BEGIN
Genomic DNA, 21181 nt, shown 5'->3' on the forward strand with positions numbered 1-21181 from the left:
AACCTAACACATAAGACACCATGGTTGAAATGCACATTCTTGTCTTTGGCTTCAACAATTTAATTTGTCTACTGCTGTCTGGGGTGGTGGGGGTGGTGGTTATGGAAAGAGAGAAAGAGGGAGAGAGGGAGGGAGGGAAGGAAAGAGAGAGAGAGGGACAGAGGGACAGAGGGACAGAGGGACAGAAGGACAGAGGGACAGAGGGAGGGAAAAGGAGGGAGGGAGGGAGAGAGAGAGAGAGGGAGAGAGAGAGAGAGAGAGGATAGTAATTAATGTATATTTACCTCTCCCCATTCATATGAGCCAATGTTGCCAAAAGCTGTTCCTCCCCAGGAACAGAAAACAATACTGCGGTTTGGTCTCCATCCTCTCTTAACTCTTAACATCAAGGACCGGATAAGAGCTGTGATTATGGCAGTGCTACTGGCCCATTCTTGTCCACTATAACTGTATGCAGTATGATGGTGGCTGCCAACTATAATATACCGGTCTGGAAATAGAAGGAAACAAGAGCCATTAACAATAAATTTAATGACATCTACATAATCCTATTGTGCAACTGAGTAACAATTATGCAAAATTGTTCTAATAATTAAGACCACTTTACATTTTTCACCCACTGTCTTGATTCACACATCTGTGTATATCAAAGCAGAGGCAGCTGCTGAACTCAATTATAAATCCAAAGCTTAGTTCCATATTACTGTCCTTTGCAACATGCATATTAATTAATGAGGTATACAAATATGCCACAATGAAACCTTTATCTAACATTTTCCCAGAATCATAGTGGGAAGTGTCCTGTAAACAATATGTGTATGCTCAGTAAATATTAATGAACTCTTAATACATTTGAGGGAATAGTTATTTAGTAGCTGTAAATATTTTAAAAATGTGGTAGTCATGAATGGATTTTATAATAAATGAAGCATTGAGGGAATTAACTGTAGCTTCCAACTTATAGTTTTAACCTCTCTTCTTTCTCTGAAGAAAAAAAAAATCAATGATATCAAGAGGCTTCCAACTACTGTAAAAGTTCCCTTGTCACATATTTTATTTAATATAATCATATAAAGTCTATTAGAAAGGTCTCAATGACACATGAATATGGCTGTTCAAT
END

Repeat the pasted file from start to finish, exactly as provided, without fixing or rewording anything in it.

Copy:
Genomic DNA, 21181 nt, shown 5'->3' on the forward strand with positions numbered 1-21181 from the left:
AACCTAACACATAAGACACCATGGTTGAAATGCACATTCTTGTCTTTGGCTTCAACAATTTAATTTGTCTACTGCTGTCTGGGGTGGTGGGGGTGGTGGTTATGGAAAGAGAGAAAGAGGGAGAGAGGGAGGGAGGGAAGGAAAGAGAGAGAGAGGGACAGAGGGACAGAGGGACAGAGGGACAGAAGGACAGAGGGACAGAGGGAGGGAAAAGGAGGGAGGGAGGGAGAGAGAGAGAGAGGGAGAGAGAGAGAGAGAGAGGATAGTAATTAATGTATATTTACCTCTCCCCATTCATATGAGCCAATGTTGCCAAAAGCTGTTCCTCCCCAGGAACAGAAAACAATACTGCGGTTTGGTCTCCATCCTCTCTTAACTCTTAACATCAAGGACCGGATAAGAGCTGTGATTATGGCAGTGCTACTGGCCCATTCTTGTCCACTATAACTGTATGCAGTATGATGGTGGCTGCCAACTATAATATACCGGTCTGGAAATAGAAGGAAACAAGAGCCATTAACAATAAATTTAATGACATCTACATAATCCTATTGTGCAACTGAGTAACAATTATGCAAAATTGTTCTAATAATTAAGACCACTTTACATTTTTCACCCACTGTCTTGATTCACACATCTGTGTATATCAAAGCAGAGGCAGCTGCTGAACTCAATTATAAATCCAAAGCTTAGTTCCATATTACTGTCCTTTGCAACATGCATATTAATTAATGAGGTATACAAATATGCCACAATGAAACCTTTATCTAACATTTTCCCAGAATCATAGTGGGAAGTGTCCTGTAAACAATATGTGTATGCTCAGTAAATATTAATGAACTCTTAATACATTTGAGGGAATAGTTATTTAGTAGCTGTAAATATTTTAAAAATGTGGTAGTCATGAATGGATTTTATAATAAATGAAGCATTGAGGGAATTAACTGTAGCTTCCAACTTATAGTTTTAACCTCTCTTCTTTCTCTGAAGAAAAAAAAAATCAATGATATCAAGAGGCTTCCAACTACTGTAAAAGTTCCCTTGTCACATATTTTATTTAATATAATCATATAAAGTCTATTAGAAAGGTCTCAATGACACATGAATATGGCTGTTCAAT